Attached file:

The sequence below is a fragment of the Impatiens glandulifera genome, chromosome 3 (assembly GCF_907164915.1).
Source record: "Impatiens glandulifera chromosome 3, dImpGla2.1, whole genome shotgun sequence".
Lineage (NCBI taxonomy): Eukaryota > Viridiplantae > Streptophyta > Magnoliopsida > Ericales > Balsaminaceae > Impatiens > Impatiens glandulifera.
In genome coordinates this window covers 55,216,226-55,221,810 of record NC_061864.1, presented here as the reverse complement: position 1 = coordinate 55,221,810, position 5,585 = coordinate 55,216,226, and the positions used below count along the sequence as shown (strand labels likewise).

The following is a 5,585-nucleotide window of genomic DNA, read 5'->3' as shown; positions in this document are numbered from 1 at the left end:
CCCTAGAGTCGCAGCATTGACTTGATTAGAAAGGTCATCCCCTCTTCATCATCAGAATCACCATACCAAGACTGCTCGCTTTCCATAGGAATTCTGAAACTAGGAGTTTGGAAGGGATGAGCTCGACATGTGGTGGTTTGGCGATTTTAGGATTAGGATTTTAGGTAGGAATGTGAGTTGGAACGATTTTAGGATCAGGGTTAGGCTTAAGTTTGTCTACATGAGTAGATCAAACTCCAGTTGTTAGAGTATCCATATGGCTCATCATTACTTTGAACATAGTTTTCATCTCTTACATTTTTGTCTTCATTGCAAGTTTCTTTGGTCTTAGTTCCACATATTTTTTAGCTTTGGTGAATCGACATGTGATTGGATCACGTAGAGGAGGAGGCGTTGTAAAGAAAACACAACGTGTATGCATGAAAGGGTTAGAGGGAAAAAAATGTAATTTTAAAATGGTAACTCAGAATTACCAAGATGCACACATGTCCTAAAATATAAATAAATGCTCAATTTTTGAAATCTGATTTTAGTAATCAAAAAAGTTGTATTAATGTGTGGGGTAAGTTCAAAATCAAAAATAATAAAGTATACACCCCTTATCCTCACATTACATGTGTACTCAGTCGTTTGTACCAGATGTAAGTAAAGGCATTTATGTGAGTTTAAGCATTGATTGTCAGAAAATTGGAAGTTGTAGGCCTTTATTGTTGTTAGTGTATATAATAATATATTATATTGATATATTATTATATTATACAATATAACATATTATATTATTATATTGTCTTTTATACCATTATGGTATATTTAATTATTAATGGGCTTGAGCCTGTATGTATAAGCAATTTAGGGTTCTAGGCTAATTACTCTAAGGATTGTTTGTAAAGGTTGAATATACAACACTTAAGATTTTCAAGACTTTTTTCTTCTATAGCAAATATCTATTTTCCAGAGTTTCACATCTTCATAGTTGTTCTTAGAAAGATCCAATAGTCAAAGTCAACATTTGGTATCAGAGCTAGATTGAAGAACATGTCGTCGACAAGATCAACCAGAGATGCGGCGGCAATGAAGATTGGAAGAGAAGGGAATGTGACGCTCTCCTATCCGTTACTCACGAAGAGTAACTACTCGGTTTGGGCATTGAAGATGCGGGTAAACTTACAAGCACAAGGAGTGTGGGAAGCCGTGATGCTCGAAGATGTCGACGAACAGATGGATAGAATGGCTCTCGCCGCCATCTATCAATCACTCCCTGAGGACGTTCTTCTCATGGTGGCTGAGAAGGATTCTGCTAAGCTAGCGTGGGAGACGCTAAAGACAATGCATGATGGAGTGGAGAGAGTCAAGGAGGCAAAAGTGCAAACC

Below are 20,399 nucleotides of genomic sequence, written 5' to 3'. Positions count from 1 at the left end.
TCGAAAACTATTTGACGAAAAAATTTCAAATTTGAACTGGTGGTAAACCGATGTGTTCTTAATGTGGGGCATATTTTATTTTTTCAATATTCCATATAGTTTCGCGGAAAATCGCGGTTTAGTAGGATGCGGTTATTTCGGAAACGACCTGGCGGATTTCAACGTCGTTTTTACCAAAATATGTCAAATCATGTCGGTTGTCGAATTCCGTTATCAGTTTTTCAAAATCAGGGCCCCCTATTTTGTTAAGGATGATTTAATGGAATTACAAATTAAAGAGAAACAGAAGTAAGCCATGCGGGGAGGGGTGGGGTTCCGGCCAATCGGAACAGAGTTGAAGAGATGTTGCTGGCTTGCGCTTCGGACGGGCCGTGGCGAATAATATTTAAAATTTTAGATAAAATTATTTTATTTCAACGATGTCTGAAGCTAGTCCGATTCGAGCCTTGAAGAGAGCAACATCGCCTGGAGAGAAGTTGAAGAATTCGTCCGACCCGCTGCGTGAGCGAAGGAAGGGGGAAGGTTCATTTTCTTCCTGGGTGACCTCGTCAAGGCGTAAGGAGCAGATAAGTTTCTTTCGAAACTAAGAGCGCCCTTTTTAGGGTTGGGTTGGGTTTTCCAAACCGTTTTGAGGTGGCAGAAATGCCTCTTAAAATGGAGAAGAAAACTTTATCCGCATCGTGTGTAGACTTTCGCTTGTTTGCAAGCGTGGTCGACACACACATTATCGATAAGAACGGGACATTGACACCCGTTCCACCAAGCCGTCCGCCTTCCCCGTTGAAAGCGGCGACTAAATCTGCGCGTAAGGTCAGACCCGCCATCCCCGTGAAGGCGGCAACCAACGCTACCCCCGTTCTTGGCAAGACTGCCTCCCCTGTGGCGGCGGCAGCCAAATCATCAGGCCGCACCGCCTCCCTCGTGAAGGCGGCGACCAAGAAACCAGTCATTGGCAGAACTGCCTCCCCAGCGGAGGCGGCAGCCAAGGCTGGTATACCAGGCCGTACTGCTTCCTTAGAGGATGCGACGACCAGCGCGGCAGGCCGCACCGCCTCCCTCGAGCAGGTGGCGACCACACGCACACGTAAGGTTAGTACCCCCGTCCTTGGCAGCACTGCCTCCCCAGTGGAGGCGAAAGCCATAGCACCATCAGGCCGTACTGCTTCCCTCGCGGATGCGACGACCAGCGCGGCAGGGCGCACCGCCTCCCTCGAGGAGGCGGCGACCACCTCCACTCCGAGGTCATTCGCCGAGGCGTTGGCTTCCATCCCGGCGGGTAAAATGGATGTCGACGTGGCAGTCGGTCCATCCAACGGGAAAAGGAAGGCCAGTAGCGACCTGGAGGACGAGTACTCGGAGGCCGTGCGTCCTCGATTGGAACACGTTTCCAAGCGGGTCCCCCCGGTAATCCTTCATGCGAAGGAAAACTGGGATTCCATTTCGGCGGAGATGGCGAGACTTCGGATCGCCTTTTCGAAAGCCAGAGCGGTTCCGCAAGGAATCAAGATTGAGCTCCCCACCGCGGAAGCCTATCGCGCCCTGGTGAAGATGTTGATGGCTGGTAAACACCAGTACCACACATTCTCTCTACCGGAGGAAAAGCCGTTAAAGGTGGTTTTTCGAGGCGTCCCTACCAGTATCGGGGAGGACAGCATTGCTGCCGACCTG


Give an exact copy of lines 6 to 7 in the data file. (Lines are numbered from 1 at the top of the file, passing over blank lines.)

CCCTAGAGTCGCAGCATTGACTTGATTAGAAAGGTCATCCCCTCTTCATCATCAGAATCACCATACCAAGACTGCTCGCTTTCCATAGGAATTCTGAAACTAGGAGTTTGGAAGGGATGAGCTCGACATGTGGTGGTTTGGCGATTTTAGGATTAGGATTTTAGGTAGGAATGTGAGTTGGAACGATTTTAGGATCAGGGTTAGGCTTAAGTTTGTCTACATGAGTAGATCAAACTCCAGTTGTTAGAGTATCCATATGGCTCATCATTACTTTGAACATAGTTTTCATCTCTTACATTTTTGTCTTCATTGCAAGTTTCTTTGGTCTTAGTTCCACATATTTTTTAGCTTTGGTGAATCGACATGTGATTGGATCACGTAGAGGAGGAGGCGTTGTAAAGAAAACACAACGTGTATGCATGAAAGGGTTAGAGGGAAAAAAATGTAATTTTAAAATGGTAACTCAGAATTACCAAGATGCACACATGTCCTAAAATATAAATAAATGCTCAATTTTTGAAATCTGATTTTAGTAATCAAAAAAGTTGTATTAATGTGTGGGGTAAGTTCAAAATCAAAAATAATAAAGTATACACCCCTTATCCTCACATTACATGTGTACTCAGTCGTTTGTACCAGATGTAAGTAAAGGCATTTATGTGAGTTTAAGCATTGATTGTCAGAAAATTGGAAGTTGTAGGCCTTTATTGTTGTTAGTGTATATAATAATATATTATATTGATATATTATTATATTATACAATATAACATATTATATTATTATATTGTCTTTTATACCATTATGGTATATTTAATTATTAATGGGCTTGAGCCTGTATGTATAAGCAATTTAGGGTTCTAGGCTAATTACTCTAAGGATTGTTTGTAAAGGTTGAATATACAACACTTAAGATTTTCAAGACTTTTTTCTTCTATAGCAAATATCTATTTTCCAGAGTTTCACATCTTCATAGTTGTTCTTAGAAAGATCCAATAGTCAAAGTCAACATTTGGTATCAGAGCTAGATTGAAGAACATGTCGTCGACAAGATCAACCAGAGATGCGGCGGCAATGAAGATTGGAAGAGAAGGGAATGTGACGCTCTCCTATCCGTTACTCACGAAGAGTAACTACTCGGTTTGGGCATTGAAGATGCGGGTAAACTTACAAGCACAAGGAGTGTGGGAAGCCGTGATGCTCGAAGATGTCGACGAACAGATGGATAGAATGGCTCTCGCCGCCATCTATCAATCACTCCCTGAGGACGTTCTTCTCATGGTGGCTGAGAAGGATTCTGCTAAGCTAGCGTGGGAGACGCTAAAGACAATGCATGATGGAGTGGAGAGAGTCAAGGAGGCAAAAGTGCAAACC

Below are 20,399 nucleotides of genomic sequence, written 5' to 3'. Positions count from 1 at the left end.